Two things happened after dark at Mount Field National Park, and both weren’t even the main sight, scenery or tourist attraction.
Firstly, Tasmanian pademelons appeared at the fringe of the forest. As my eyes adjusted to the darkness I saw more and more of these marsupials, hopping and bouncing and nibbling on grass. I tried to get close enough to take a picture but my photography skills weren’t up to the job. Faffing around with f-stops gave them enough time to shy away from me and the other nocturnal visitors.
Because the second thing that happened at nightfall was that tourists with torches were appearing too, crossing over paths and patches of grass behind the now dark visitor centre, and making their way towards Russell Falls and the promise of some magic.
The same promise of magic had lured me away from a the coziness of our now clean van where D-man and I had pulled on beanies and warm coats and set of purposefully to see the pre-gnats glow.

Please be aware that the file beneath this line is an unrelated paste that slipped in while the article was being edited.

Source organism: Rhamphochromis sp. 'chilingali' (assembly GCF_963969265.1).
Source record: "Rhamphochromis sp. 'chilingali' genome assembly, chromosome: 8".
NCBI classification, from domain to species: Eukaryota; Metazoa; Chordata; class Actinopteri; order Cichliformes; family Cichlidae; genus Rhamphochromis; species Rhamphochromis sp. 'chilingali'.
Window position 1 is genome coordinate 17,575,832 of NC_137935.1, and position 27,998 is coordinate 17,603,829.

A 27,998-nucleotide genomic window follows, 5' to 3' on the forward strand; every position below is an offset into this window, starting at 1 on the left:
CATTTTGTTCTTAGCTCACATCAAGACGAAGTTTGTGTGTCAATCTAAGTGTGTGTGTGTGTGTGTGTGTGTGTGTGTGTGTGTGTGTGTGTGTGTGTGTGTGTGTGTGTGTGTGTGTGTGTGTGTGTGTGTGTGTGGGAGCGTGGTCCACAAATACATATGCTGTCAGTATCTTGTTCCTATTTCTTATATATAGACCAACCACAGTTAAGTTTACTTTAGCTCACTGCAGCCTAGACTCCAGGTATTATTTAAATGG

I first saw glow worms in New Zealand during – somewhat appropriately – the 2012 Festival of Lights in Pukekura Park, New Plymouth. Their combined luminance was hardly believable. It felt to be real life magic, humbling and incredible.
Now, two years later, I walked with D-man to the area where we hoped to spot some more of these dreamlike creatures, this time in amongst Tasmanian soil and foliage.
Stepping softly and reducing our whispers to silence, we turned off our dampened torches and let our eyes adjust. In my peripheral I saw a light start to burn, followed by more blue white dots in amongst the rainforest darkness.
And although it wasn’t an experience of the same density or intensity to what I’d seen previously in New Zealand, still the scattering of glows added threads of wonder to my bedtime story.
- Glow worms (parks.tas.gov.au)
- Music, magic and the Festival of Lights (travelola.org)
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